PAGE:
Deven Upadhyay, executive officer and assistant general manager of the Metropolitan Water District of Southern California, issues the following statement on the California Department of Water Resources’ first snow survey of the season:
“While we are certainly grateful for the water supply and ecosystem benefits these recent large storms are bringing to our state, we realize that it will take more than one wet month to end the multi-year drought that has brought unprecedented dry conditions to communities and farms across California. We learned this lesson well last year, when we saw record precipitation in December followed by the driest January, February and March in our history. We also recognize that these storms and the flooding they are causing are having destructive and devastating effects on some communities and critical infrastructure; those immediate needs must be addressed.
“California has always managed through a dynamic hydrology, with dramatic fluctuations in precipitation from year to year. But climate change is bringing never-before-seen extremes – from record dry periods with temperatures reaching new heights, to intense storms that produce rivers of water in short periods of time. We must learn how to manage through these extremes. That requires investments in storage, conveyance, conservation and new local supplies. We have no other choice but to adapt so that we are more resilient to these conditions.”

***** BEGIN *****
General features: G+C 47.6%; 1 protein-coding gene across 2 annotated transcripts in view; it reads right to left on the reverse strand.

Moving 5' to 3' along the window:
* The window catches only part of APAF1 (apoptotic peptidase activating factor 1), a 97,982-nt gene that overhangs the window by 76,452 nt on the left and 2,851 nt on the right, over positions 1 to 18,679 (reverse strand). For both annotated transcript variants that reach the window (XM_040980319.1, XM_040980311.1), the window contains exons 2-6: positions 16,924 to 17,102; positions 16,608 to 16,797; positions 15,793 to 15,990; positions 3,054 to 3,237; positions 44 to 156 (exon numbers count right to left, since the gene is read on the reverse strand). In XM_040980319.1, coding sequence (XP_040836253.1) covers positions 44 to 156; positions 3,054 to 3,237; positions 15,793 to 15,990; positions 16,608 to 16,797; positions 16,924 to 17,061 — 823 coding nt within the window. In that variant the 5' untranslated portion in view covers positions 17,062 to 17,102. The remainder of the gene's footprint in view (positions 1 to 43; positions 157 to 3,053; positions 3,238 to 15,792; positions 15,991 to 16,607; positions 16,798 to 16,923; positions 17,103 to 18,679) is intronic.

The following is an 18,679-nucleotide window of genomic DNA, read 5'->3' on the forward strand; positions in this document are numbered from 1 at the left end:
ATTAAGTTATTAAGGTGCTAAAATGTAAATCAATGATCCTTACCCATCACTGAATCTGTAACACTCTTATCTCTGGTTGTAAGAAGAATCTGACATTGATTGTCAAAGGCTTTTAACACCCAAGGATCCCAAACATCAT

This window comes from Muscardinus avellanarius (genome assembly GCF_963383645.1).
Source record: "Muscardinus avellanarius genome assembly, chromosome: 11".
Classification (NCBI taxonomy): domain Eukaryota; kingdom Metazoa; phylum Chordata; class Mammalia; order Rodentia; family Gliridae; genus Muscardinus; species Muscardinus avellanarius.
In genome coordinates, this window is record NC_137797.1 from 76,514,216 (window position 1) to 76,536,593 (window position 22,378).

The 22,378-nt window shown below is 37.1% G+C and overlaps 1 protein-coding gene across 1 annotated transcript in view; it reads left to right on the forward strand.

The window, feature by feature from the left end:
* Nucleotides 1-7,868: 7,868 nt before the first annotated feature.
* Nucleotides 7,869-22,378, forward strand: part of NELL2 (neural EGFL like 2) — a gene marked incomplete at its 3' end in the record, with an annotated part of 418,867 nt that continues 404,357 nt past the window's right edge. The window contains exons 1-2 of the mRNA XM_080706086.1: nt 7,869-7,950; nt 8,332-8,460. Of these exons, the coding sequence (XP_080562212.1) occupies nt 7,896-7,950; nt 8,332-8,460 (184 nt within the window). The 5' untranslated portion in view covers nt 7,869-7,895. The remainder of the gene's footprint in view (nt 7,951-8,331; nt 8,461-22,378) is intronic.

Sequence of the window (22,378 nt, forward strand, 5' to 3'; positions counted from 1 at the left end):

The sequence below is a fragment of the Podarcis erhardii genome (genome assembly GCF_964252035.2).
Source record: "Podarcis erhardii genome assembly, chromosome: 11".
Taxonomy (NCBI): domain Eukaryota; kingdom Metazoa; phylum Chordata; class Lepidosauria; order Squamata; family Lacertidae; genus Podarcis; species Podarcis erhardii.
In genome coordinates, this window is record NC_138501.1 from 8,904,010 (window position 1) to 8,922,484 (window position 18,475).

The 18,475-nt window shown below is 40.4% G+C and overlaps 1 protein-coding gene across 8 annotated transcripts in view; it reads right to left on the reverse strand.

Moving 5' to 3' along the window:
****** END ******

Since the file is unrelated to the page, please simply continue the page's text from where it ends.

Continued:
The Metropolitan Water District of Southern California is a state-established cooperative that, along with its 26 cities and retail suppliers, provides water for 19 million people in six counties. The district imports water from the Colorado River and Northern California to supplement local supplies, and helps its members to develop increased water conservation, recycling, storage and other resource-management programs.